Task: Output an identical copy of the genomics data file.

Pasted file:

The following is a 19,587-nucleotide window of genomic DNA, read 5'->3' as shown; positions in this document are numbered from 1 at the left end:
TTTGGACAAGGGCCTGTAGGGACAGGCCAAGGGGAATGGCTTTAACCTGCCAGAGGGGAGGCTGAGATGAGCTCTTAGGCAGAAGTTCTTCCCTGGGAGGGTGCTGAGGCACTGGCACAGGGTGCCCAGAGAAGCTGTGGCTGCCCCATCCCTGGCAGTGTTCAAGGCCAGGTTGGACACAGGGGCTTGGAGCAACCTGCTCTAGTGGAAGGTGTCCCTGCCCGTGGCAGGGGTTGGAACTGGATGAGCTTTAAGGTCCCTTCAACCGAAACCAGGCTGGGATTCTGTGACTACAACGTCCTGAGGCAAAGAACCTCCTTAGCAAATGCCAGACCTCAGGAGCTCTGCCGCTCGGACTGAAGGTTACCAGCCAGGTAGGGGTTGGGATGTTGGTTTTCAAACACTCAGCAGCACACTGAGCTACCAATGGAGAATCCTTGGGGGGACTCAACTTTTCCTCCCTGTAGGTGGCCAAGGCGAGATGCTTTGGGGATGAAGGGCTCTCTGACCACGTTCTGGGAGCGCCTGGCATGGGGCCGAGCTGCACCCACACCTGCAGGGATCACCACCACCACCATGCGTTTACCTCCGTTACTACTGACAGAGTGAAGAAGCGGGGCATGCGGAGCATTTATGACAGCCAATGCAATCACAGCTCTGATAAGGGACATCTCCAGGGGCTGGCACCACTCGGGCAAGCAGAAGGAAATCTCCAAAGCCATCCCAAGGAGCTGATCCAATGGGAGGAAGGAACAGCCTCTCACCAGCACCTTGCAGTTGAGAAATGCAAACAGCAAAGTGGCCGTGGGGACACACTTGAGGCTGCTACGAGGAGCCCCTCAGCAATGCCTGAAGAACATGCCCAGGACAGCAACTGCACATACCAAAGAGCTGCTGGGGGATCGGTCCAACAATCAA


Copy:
The following is a 19,587-nucleotide window of genomic DNA, read 5'->3' as shown; positions in this document are numbered from 1 at the left end:
TTTGGACAAGGGCCTGTAGGGACAGGCCAAGGGGAATGGCTTTAACCTGCCAGAGGGGAGGCTGAGATGAGCTCTTAGGCAGAAGTTCTTCCCTGGGAGGGTGCTGAGGCACTGGCACAGGGTGCCCAGAGAAGCTGTGGCTGCCCCATCCCTGGCAGTGTTCAAGGCCAGGTTGGACACAGGGGCTTGGAGCAACCTGCTCTAGTGGAAGGTGTCCCTGCCCGTGGCAGGGGTTGGAACTGGATGAGCTTTAAGGTCCCTTCAACCGAAACCAGGCTGGGATTCTGTGACTACAACGTCCTGAGGCAAAGAACCTCCTTAGCAAATGCCAGACCTCAGGAGCTCTGCCGCTCGGACTGAAGGTTACCAGCCAGGTAGGGGTTGGGATGTTGGTTTTCAAACACTCAGCAGCACACTGAGCTACCAATGGAGAATCCTTGGGGGGACTCAACTTTTCCTCCCTGTAGGTGGCCAAGGCGAGATGCTTTGGGGATGAAGGGCTCTCTGACCACGTTCTGGGAGCGCCTGGCATGGGGCCGAGCTGCACCCACACCTGCAGGGATCACCACCACCACCATGCGTTTACCTCCGTTACTACTGACAGAGTGAAGAAGCGGGGCATGCGGAGCATTTATGACAGCCAATGCAATCACAGCTCTGATAAGGGACATCTCCAGGGGCTGGCACCACTCGGGCAAGCAGAAGGAAATCTCCAAAGCCATCCCAAGGAGCTGATCCAATGGGAGGAAGGAACAGCCTCTCACCAGCACCTTGCAGTTGAGAAATGCAAACAGCAAAGTGGCCGTGGGGACACACTTGAGGCTGCTACGAGGAGCCCCTCAGCAATGCCTGAAGAACATGCCCAGGACAGCAACTGCACATACCAAAGAGCTGCTGGGGGATCGGTCCAACAATCAA